THE NEW TITLE IX RULE: EXCLUDING RELIANCE ON A PARTY’S “STATEMENTS” WHEN THE SEXUAL HARASSMENT AT ISSUE CONSISTS OF VERBAL CONDUCT
May 22, 2020
The new Title IX Rule becomes effective August 14, 2020. OCR will not enforce the new Rule until the Rule has become effective, and provides this information to assist recipients in preparing to comply with the new Rule.
The Title IX Rule has been published in the Federal Register. Additional information about the Rule can be found on OCR’s website here. Citations below are to the unofficial version of the Rule and its preamble, located on OCR’s website here.
Under the new Rule, postsecondary institutions must hold a live hearing after which the decision-maker must evaluate all relevant evidence (both inculpatory and exculpatory), and reach a determination regarding responsibility. See § 106.45(b)(6)(i), § 106.45(b)(1)(ii), § 106.45(b)(7). The Rule also states the following:
Section 106.45(b)(6)(i) (emphasis added).
One question that a postsecondary institution may have is whether not relying on a party’s statement—because that party has not submitted to cross-examination —means not relying on a description of the words allegedly used by a respondent if those words constitute part of the alleged sexual harassment at issue.
The answer to that question is “no,” and to walk through this issue further, we reference a few excerpts from the Department’s preamble to the Rule.
At page 1179 of the preamble to the Rule, the Department explains that the prohibition on relying on the statements of a party or witness who does not submit to cross-examination is designed to protect the truth-seeking purposes of the process:
Additionally, at page 1181 of the Preamble to the Rule, the Department clarifies that the term “statements” in § 106.45(b)(6)(i) does not apply to evidence that does not constitute a person’s intent to make a factual assertion:
Throughout the Rule, the Department acknowledges that speech, when not protected under the U.S. Constitution, may constitute actionable sexual harassment when the misconduct consists of any one or more of the categories of misconduct defined as “sexual harassment” under § 106.30, even when speech is part of the misconduct at issue. See, for example, the Preamble at: p. 426 footnote 625; p. 474 footnote 680; pp. 497-98; p. 498 footnote 710; p. 502 footnote 726.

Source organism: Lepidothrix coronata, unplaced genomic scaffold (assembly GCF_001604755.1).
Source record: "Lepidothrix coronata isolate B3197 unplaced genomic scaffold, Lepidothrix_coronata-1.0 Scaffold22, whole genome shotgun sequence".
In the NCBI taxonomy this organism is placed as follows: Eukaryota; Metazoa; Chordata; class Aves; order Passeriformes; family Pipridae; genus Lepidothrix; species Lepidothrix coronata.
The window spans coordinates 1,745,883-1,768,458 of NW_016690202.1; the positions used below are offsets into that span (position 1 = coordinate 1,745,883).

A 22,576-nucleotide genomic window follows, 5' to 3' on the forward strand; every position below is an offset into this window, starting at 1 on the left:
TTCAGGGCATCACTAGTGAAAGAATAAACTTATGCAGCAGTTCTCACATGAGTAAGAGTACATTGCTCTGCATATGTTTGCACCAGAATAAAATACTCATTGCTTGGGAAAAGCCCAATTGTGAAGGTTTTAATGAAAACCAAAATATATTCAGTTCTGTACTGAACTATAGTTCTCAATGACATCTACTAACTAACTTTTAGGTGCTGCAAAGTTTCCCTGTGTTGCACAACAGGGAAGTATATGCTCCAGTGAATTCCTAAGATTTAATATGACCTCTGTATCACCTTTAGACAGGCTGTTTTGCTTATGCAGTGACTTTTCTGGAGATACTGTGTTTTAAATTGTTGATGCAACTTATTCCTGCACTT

Thus, a respondent’s alleged verbal conduct, that itself constitutes the sexual harassment at issue, is not the respondent’s “statement” as that word is used in § 106.45(b)(6)(i), because the verbal conduct does not constitute the making of a factual assertion to prove or disprove the allegations of sexual harassment; instead, the verbal conduct constitutes part or all of the underlying allegation of sexual harassment itself.
For example, where a complainant alleges that the respondent said to the complainant: “If you go on a date with me, I’ll give you a higher grade in my class,” and at the postsecondary institution’s live hearing, the respondent does not submit to cross-examination, then § 106.45(b)(6)(i) does not preclude the decision-maker from relying on the complainant’s testimony that the respondent said those words to the complainant. The words described by the complainant, allegedly attributed to the respondent, are themselves the misconduct that constitutes sexual harassment under § 106.30 (i.e., a recipient’s employee conditioning an educational benefit on participation in unwelcome sexual conduct, often referred to as quid pro quo harassment) and are not the respondent’s “statement” (i.e., the respondent’s intent to make a factual assertion).